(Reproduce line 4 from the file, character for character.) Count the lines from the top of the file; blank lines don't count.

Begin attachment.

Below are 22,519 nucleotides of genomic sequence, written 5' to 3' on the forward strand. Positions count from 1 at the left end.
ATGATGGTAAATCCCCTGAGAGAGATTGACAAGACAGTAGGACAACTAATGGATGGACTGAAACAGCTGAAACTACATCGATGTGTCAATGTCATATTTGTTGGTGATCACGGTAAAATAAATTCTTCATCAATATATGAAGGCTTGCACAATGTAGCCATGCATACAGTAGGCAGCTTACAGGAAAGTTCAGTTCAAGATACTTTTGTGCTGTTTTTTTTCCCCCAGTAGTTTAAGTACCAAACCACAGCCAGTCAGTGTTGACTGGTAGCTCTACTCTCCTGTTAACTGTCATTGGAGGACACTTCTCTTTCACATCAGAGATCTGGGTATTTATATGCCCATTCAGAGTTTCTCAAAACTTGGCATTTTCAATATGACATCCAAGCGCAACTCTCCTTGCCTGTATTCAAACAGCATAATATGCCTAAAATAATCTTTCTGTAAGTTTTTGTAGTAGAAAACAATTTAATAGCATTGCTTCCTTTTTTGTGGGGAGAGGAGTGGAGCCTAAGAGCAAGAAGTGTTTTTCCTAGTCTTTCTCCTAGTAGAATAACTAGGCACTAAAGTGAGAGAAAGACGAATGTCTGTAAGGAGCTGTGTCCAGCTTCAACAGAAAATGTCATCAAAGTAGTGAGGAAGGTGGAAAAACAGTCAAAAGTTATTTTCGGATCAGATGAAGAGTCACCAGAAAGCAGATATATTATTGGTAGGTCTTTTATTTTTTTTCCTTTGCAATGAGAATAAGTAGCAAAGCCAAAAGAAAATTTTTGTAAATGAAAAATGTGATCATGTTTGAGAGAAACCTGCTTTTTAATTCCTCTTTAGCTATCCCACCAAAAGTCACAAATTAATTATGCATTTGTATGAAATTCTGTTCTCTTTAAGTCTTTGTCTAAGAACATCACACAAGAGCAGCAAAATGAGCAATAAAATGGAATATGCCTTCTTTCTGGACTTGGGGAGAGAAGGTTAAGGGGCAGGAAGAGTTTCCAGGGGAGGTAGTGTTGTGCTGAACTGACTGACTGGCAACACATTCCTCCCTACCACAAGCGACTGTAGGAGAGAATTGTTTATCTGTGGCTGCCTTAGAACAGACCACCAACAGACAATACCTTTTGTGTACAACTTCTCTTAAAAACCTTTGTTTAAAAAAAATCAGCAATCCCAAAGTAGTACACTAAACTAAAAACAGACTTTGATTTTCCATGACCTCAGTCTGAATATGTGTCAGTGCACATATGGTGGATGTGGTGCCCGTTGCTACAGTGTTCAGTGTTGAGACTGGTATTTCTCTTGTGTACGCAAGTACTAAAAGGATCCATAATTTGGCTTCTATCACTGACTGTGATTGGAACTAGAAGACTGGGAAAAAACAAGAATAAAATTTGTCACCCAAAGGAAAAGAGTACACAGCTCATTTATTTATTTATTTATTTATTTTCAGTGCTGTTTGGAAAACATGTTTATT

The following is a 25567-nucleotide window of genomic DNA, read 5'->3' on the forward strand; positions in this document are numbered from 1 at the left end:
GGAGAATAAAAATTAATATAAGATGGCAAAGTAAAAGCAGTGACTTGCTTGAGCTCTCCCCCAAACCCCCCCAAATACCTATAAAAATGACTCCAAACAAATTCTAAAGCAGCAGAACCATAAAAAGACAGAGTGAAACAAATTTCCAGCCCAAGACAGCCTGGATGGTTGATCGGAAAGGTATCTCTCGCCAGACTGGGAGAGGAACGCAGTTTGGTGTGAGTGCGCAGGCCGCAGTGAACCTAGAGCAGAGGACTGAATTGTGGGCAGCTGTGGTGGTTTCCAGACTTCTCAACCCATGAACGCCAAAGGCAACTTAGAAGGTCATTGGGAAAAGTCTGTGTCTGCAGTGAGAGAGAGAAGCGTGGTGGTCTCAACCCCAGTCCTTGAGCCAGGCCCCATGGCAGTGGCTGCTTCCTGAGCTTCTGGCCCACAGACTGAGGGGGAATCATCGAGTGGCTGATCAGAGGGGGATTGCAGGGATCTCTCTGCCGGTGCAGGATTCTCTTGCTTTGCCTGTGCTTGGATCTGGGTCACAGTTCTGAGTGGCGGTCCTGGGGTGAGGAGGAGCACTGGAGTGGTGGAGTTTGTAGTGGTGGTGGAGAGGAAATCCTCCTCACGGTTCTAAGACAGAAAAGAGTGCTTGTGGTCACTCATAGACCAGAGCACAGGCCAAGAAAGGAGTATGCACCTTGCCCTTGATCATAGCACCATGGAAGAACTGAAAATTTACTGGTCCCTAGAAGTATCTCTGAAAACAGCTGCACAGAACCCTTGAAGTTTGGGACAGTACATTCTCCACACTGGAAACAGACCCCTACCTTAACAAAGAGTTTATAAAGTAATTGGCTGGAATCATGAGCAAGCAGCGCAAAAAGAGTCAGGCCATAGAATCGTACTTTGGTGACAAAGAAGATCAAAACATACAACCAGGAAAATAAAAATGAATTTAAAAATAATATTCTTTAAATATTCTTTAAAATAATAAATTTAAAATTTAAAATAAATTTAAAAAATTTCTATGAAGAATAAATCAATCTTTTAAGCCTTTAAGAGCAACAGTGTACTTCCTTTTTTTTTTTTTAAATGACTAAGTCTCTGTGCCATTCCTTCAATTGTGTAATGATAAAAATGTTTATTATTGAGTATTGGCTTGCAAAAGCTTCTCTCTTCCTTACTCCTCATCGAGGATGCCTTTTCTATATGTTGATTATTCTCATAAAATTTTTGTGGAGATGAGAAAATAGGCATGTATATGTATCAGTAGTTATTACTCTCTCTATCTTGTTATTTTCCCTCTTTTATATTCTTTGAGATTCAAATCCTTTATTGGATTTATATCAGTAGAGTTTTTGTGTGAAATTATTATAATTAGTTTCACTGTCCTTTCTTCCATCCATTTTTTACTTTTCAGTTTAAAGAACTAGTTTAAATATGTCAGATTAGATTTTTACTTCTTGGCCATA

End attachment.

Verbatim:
GGAGAATAAAAATTAATATAAGATGGCAAAGTAAAAGCAGTGACTTGCTTGAGCTCTCCCCCAAACCCCCCCAAATACCTATAAAAATGACTCCAAACAAATTCTAAAGCAGCAGAACCATAAAAAGACAGAGTGAAACAAATTTCCAGCCCAAGACAGCCTGGATGGTTGATCGGAAAGGTATCTCTCGCCAGACTGGGAGAGGAACGCAGTTTGGTGTGAGTGCGCAGGCCGCAGTGAACCTAGAGCAGAGGACTGAATTGTGGGCAGCTGTGGTGGTTTCCAGACTTCTCAACCCATGAACGCCAAAGGCAACTTAGAAGGTCATTGGGAAAAGTCTGTGTCTGCAGTGAGAGAGAGAAGCGTGGTGGTCTCAACCCCAGTCCTTGAGCCAGGCCCCATGGCAGTGGCTGCTTCCTGAGCTTCTGGCCCACAGACTGAGGGGGAATCATCGAGTGGCTGATCAGAGGGGGATTGCAGGGATCTCTCTGCCGGTGCAGGATTCTCTTGCTTTGCCTGTGCTTGGATCTGGGTCACAGTTCTGAGTGGCGGTCCTGGGGTGAGGAGGAGCACTGGAGTGGTGGAGTTTGTAGTGGTGGTGGAGAGGAAATCCTCCTCACGGTTCTAAGACAGAAAAGAGTGCTTGTGGTCACTCATAGACCAGAGCACAGGCCAAGAAAGGAGTATGCACCTTGCCCTTGATCATAGCACCATGGAAGAACTGAAAATTTACTGGTCCCTAGAAGTATCTCTGAAAACAGCTGCACAGAACCCTTGAAGTTTGGGACAGTACATTCTCCACACTGGAAACAGACCCCTACCTTAACAAAGAGTTTATAAAGTAATTGGCTGGAATCATGAGCAAGCAGCGCAAAAAGAGTCAGGCCATAGAATCGTACTTTGGTGACAAAGAAGATCAAAACATACAACCAGGAAAATAAAAATGAATTTAAAAATAATATTCTTTAAATATTCTTTAAAATAATAAATTTAAAATTTAAAATAAATTTAAAAAATTTCTATGAAGAATAAATCAATCTTTTAAGCCTTTAAGAGCAACAGTGTACTTCCTTTTTTTTTTTTTAAATGACTAAGTCTCTGTGCCATTCCTTCAATTGTGTAATGATAAAAATGTTTATTATTGAGTATTGGCTTGCAAAAGCTTCTCTCTTCCTTACTCCTCATCGAGGATGCCTTTTCTATATGTTGATTATTCTCATAAAATTTTTGTGGAGATGAGAAAATAGGCATGTATATGTATCAGTAGTTATTACTCTCTCTATCTTGTTATTTTCCCTCTTTTATATTCTTTGAGATTCAAATCCTTTATTGGATTTATATCAGTAGAGTTTTTGTGTGAAATTATTATAATTAGTTTCACTGTCCTTTCTTCCATCCATTTTTTACTTTTCAGTTTAAAGAACTAGTTTAAATATGTCAGATTAGATTTTTACTTCTTGGCCATA